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Do You Speak Corona? Many European countries do not offer information on the pandemic in minority languages

FUEN has conducted a survey between March 31 – April 30 2020 to analyze to what extent communication in minority languages is assured by diverse stakeholders in the Member States of the European Union, as well as among the members of the Federal Union of European Nationalities (FUEN). The online questionnaire focused on the availability of information related to COVID-19 in general, healthcare information related to the outbreak, the existence of an emergency hotline operated in minority language and the availability of online education in mother tongue. The survey was completed for 29 minority groups in 18 European countries.

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The survey shows that key general information on the coronavirus outbreak is available in the language of minority communities and language groups in slightly more than half of the cases (52%), provided most often by regional government, minority organizations as well as minority press. Similar to the general COVID-19 related information, key health related information in minority languages is available in slightly more than half of the cases (52% again). In case of health related information, local and regional governments are more active.

Emergency hotlines started receiving an increased volume of calls related to the coronavirus outbreak, in some countries, even before the first cases started to appear. To mitigate this problem, a lot of the counties either raised the capacity of the hotlines or set up special lines only for coronavirus related emergencies. As we were interested to see whether states have thought about the needs of minority groups as well, we included in the survey questions related to the availability of hotlines that could be accessed in minority languages. According to our findings, emergency hotlines are only available in minority languages in only 21% of the cases, partially available in an additional 10% of the cases, meanwhile 69% of the minorities do not have access to such a service.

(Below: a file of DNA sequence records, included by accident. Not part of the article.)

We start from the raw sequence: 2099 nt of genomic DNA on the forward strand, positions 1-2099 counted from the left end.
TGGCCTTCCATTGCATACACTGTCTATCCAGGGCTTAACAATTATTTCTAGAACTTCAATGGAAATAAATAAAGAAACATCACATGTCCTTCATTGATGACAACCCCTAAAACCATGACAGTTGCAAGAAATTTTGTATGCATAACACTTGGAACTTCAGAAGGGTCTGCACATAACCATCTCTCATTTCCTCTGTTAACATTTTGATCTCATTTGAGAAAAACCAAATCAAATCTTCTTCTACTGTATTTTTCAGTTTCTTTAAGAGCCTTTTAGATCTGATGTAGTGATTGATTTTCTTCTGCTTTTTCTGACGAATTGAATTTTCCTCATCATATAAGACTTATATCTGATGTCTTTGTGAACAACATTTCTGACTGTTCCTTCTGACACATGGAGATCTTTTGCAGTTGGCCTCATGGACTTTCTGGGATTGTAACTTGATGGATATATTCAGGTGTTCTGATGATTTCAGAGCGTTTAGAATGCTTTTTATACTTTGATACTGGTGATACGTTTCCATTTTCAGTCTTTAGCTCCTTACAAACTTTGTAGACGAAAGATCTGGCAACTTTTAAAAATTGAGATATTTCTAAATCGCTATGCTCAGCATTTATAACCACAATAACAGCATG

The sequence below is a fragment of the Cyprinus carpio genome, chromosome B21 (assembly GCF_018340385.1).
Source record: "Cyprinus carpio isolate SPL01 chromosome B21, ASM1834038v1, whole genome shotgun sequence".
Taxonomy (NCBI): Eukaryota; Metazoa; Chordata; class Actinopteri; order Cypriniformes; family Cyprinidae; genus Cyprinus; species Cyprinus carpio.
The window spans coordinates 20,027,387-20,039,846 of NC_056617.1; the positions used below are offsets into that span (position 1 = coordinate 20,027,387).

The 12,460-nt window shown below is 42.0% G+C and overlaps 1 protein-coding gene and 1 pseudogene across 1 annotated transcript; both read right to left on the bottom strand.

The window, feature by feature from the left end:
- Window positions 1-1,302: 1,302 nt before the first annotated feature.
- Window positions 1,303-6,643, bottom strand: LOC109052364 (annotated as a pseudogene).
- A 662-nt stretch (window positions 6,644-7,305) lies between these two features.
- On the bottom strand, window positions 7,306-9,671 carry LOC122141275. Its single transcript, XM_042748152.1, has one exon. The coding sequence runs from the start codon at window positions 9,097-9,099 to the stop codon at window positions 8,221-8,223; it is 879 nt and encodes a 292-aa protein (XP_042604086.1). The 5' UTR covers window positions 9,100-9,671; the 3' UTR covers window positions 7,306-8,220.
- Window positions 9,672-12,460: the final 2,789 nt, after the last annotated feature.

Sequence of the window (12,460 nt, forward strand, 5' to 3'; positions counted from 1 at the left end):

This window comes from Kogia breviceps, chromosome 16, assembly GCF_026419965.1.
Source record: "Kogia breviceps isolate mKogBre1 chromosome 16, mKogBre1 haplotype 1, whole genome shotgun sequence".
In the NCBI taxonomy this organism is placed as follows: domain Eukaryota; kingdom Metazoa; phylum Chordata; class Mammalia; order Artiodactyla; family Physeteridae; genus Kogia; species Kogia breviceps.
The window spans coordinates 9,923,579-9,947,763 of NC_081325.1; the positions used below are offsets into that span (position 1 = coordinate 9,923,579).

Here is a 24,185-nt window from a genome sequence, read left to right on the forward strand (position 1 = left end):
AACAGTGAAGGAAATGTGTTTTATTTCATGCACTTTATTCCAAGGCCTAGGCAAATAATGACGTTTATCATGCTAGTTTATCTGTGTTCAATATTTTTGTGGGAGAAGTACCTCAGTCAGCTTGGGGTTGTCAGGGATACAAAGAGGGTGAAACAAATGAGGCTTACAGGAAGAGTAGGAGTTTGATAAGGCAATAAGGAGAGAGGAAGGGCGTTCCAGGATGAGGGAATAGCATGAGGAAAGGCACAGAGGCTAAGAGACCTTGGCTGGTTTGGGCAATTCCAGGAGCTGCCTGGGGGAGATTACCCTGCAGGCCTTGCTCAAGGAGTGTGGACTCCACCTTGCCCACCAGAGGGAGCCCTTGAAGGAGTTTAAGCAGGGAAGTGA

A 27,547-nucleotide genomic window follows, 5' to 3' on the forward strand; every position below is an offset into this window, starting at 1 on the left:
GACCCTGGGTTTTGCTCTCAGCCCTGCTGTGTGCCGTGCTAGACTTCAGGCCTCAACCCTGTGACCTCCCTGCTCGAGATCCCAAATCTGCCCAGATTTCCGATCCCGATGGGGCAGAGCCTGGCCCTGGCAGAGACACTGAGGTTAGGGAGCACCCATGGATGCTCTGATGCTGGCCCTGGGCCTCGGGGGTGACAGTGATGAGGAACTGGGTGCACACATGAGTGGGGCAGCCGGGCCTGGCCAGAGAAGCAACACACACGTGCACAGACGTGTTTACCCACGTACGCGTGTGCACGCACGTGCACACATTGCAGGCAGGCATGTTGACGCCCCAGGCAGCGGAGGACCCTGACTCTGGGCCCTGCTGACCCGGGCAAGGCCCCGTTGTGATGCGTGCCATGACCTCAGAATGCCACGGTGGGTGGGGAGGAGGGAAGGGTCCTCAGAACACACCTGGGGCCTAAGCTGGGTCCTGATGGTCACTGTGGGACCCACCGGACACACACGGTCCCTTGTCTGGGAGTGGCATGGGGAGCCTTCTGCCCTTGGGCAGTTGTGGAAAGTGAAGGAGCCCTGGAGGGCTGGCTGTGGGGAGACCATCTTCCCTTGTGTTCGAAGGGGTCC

Since schools also needed to be closed, education moved to the online world. Whether online education on mother tongue could be organized or not was another important aspect of the survey. In 16 occasions, representing 55% of all cases analyzed, online education was organized on mother tongue during the coronavirus outbreak. In another 4 cases, representing 14%, online education on mother tongue was at least partially available, meanwhile in 6 cases, representing 21%, no access to online education was assured. In the remaining 10% of the total cases, access to mother tongue education was not available before the outbreak. Simply put, for the 26 minority groups who had access to mother tongue education before the outbreak, only 16 benefitted of online mother tongue education during the confinement.

When it comes to the stakeholders assuring education in minority languages, we see a rather chaotic picture. Teachers, schools, state and local governments do this job, but most often the schools and teachers are tasked with this job. A lack of necessary infrastructure and training to assure quality online educational materials and tools is a problem identified by many communities. Not only schools lack digital infrastructure but most often pupils do as well, in more isolated areas the problem is reduced to the fact that there is no internet coverage at all.

The survey is not representative for Europe, but we plan to continue it and develop a study including all minorities in Europe, and also to include case studies.

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